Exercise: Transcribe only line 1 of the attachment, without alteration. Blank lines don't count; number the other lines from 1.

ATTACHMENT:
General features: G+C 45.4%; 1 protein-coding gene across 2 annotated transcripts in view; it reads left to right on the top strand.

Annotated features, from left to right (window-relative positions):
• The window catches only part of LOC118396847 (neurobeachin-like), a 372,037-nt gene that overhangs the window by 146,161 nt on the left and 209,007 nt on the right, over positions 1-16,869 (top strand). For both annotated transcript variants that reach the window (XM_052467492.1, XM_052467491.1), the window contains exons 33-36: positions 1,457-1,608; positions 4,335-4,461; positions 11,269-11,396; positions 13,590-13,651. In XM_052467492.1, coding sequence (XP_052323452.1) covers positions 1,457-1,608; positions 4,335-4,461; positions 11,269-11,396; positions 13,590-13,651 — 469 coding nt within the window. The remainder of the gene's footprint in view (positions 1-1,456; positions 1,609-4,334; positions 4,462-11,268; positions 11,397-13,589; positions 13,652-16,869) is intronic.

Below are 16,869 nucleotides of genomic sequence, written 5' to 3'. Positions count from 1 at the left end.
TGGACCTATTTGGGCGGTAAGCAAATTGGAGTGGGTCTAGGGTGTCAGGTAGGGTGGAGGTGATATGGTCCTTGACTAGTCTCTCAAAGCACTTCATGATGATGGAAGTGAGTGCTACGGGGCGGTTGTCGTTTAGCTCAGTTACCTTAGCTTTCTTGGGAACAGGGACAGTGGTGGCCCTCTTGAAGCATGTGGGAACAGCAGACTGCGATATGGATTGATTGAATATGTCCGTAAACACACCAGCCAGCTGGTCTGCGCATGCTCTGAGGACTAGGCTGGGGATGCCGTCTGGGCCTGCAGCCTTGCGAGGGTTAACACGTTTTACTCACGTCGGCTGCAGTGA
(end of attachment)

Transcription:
General features: G+C 45.4%; 1 protein-coding gene across 2 annotated transcripts in view; it reads left to right on the top strand.